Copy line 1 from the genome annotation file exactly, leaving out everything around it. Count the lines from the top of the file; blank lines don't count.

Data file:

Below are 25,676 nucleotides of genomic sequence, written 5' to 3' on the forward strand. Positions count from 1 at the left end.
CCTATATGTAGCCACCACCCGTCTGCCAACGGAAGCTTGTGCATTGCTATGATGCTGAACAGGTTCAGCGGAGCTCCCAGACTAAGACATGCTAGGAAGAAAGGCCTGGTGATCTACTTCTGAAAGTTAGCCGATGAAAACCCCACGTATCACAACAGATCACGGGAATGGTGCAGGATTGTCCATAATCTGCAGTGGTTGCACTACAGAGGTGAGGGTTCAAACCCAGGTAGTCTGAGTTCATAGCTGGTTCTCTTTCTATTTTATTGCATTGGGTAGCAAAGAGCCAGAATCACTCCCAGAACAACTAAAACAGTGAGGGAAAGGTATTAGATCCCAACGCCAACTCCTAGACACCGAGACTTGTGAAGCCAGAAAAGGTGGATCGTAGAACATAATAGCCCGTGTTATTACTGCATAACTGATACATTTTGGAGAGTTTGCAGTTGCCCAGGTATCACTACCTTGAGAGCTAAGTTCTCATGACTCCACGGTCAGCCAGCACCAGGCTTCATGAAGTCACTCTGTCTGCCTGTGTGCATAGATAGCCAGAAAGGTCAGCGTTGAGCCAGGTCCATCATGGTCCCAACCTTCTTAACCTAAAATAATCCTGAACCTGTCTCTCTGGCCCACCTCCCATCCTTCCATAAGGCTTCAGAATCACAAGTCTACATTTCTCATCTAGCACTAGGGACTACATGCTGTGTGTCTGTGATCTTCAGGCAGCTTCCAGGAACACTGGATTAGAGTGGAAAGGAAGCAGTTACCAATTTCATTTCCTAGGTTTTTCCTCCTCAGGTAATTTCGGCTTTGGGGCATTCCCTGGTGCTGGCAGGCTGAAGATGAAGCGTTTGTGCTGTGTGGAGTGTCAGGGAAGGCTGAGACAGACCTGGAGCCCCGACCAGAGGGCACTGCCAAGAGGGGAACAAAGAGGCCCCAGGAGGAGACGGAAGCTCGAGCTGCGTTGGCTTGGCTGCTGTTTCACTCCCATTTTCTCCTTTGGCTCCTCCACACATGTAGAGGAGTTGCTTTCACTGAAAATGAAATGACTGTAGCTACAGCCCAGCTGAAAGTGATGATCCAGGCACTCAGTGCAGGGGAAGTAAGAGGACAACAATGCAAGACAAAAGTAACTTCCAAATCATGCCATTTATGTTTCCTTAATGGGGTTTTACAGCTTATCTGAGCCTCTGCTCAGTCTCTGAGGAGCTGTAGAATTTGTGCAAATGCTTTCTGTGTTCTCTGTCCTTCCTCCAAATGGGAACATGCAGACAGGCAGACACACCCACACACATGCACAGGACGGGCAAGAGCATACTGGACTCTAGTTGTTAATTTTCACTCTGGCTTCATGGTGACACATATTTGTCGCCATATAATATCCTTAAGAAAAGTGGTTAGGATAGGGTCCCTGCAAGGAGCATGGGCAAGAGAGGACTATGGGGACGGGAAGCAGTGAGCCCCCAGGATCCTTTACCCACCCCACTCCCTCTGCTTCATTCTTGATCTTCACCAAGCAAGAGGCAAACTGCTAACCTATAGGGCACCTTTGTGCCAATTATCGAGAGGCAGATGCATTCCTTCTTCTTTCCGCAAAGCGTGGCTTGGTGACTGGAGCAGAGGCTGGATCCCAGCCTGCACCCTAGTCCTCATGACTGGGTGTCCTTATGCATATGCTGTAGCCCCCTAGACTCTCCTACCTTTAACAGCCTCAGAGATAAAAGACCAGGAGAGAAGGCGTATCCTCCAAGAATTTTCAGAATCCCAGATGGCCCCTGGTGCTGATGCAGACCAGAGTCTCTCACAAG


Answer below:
Below are 25,676 nucleotides of genomic sequence, written 5' to 3' on the forward strand. Positions count from 1 at the left end.